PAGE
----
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The six best reasons to go on tour

The six best reasons to go on tour

There are a lot of ways to travel the world. Most of them involve being extremely wealthy. However, if you weren't born with the gift of mommy and daddy's golden checkbook, you can still find a fairly respectable way to see the world, provided you're OK with sleeping on a pool table and using a blood-stained pillow once and a while.

Just start a band, play some shows in your hometown, then tell everyone you're too cool to hang around and go book a tour. When you're not fighting off hordes of attractive groupies as they paw at your clothes and try to hand you money, you can experience the joys of beautiful national treasures/glorified gas stations like Wall Drug and South of the Border. Tour is also your chance to justify eating seventeen gas station burritos over the course of a few weeks.

Are you itching to spend a week wearing the same underwear while you chug cheap lager every night yet? You should be. To seal the deal, here's six more reasons why you need to take your band on tour.

6. You Suck

Nobody ever buys you a drink after you play. People stare at you blankly between songs -- even when you're not playing on the east coast. Nobody even glances at your merch table with the badass three color t-shirts -- the ones where Dennis Rodman's head is exploding and shooting out magic mushrooms. It's not because the crowd isn't friendly or just inherently dislikes your style: It's because your band sucks.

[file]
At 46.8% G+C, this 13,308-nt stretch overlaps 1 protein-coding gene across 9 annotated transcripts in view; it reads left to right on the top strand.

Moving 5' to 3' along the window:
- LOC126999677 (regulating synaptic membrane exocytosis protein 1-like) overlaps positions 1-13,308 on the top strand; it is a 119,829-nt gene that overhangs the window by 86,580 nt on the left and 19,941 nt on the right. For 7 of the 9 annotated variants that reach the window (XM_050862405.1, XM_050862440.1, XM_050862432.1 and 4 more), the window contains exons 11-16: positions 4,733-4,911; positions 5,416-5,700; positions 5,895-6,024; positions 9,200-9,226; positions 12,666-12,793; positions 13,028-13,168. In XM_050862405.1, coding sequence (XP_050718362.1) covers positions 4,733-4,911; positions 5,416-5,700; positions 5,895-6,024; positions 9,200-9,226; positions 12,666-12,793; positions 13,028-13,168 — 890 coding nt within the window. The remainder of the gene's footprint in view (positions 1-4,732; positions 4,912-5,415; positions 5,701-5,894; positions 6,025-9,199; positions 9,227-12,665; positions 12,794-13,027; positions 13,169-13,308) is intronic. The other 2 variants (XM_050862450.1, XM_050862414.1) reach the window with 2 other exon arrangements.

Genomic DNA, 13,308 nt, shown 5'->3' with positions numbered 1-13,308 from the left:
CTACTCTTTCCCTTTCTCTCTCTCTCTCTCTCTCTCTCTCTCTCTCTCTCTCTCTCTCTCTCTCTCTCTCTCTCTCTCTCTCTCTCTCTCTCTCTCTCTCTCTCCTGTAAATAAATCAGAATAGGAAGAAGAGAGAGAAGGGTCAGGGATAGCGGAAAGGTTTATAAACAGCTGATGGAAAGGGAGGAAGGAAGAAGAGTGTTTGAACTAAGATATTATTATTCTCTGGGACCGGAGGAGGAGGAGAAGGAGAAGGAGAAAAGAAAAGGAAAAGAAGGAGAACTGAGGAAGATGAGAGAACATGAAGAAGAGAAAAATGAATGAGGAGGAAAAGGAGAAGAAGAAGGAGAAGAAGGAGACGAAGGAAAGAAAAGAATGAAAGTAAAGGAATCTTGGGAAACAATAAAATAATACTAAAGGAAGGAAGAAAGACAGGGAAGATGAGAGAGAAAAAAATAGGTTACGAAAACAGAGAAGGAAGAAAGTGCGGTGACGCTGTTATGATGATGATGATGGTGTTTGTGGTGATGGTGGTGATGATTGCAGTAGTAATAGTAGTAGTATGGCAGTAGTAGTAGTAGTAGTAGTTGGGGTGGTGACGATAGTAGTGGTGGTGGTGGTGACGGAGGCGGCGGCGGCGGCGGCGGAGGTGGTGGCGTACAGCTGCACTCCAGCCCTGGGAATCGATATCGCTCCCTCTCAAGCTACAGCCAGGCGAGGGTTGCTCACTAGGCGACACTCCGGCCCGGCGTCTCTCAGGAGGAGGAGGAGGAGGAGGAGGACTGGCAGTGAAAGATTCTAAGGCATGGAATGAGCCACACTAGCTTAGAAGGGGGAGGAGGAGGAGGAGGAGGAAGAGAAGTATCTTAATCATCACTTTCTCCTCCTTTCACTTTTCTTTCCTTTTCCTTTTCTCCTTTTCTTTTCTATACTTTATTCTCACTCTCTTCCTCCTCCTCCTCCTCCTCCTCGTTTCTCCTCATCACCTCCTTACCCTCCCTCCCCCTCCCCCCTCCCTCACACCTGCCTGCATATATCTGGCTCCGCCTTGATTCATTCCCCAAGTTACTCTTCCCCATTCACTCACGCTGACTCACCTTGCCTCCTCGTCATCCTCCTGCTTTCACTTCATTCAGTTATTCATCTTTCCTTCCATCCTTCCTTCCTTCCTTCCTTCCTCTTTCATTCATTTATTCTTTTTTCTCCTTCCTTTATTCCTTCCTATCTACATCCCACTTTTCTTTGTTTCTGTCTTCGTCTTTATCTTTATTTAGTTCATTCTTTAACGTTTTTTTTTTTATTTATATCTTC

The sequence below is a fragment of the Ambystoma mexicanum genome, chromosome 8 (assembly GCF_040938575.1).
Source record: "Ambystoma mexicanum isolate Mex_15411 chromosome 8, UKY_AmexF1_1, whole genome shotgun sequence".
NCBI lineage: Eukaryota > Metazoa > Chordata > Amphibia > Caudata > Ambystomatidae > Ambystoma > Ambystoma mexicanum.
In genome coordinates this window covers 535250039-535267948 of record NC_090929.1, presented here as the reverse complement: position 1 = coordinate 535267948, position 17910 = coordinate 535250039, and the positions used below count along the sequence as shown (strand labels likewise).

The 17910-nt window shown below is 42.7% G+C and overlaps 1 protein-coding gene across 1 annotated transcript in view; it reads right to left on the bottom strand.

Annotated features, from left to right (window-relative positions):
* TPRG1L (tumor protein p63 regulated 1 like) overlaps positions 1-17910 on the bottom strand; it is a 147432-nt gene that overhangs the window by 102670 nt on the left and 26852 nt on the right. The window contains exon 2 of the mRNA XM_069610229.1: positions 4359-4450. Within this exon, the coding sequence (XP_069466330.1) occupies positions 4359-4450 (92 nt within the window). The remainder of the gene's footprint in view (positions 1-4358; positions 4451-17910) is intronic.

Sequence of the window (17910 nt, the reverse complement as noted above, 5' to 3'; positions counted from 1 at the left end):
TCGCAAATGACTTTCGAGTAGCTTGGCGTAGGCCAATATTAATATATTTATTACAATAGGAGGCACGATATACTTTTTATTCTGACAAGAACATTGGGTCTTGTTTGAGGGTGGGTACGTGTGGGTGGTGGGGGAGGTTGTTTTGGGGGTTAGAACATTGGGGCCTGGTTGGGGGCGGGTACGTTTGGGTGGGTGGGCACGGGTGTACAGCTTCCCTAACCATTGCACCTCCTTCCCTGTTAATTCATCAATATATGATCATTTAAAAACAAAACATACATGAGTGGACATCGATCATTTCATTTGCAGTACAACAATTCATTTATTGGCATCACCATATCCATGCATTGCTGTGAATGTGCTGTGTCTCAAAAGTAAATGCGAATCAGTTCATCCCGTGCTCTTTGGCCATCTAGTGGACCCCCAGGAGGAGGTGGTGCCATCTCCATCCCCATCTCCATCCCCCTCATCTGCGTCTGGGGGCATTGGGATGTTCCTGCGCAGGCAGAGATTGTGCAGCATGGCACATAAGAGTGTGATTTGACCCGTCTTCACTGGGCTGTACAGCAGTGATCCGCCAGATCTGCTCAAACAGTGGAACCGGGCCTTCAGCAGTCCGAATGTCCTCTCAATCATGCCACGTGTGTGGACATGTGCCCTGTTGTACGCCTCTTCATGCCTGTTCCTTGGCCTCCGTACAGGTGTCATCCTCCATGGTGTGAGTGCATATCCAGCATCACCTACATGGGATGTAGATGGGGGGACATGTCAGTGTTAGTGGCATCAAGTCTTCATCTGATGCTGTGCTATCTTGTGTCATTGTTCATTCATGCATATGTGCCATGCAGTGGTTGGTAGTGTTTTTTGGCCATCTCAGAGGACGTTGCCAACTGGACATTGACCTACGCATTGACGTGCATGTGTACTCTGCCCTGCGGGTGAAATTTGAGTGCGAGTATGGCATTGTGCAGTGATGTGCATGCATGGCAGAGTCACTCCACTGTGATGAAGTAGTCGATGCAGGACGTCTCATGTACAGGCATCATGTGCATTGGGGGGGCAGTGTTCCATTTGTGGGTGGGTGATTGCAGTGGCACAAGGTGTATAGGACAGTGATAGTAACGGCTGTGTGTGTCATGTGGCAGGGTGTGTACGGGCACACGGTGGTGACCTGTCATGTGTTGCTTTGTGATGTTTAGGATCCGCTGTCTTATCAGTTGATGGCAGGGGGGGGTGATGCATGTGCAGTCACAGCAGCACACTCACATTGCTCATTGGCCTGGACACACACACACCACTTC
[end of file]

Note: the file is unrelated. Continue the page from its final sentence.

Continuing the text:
Going on tour won't write better basslines or stop your singer from reading poetry to the crowd while you tune your guitar, but it will sharpen whatever turd you've been polishing into a nice and pointy piece of shit that you can stab the hearts of your audience with. Play the same songs twenty nights in a row and you're bound to get better. We hope. Or maybe you'll get worse to the point where people at least have a good time laughing at you.

5. You're Boring

Remember that time in Washington when you smashed a beer bottle over your head and then wiped the blood all over the girl wearing the white fur coat because she was the only person that was too drunk to realize when to get away from you? And that she was actually a girl from your hometown that you used to talk to on AOL thirteen years ago?

And then, do you recall how your 30 year old van broke down after you ate hot dogs outside of a gay bar, still covered in blood, then you almost punched out your drummer because he blamed the van breaking down on you and your need for hot dogs? Do you remember the homeless guy wearing the Monster Energy hat that the girl in the fur coat let come back to her house with you guys because she didn't realize he was just some dude sleeping on the sidewalk and not a member of the band?

You probably don't remember these things, because they happened to me, not you -- because I'm not boring, because I went on tour with my band.

4. No One Cares About You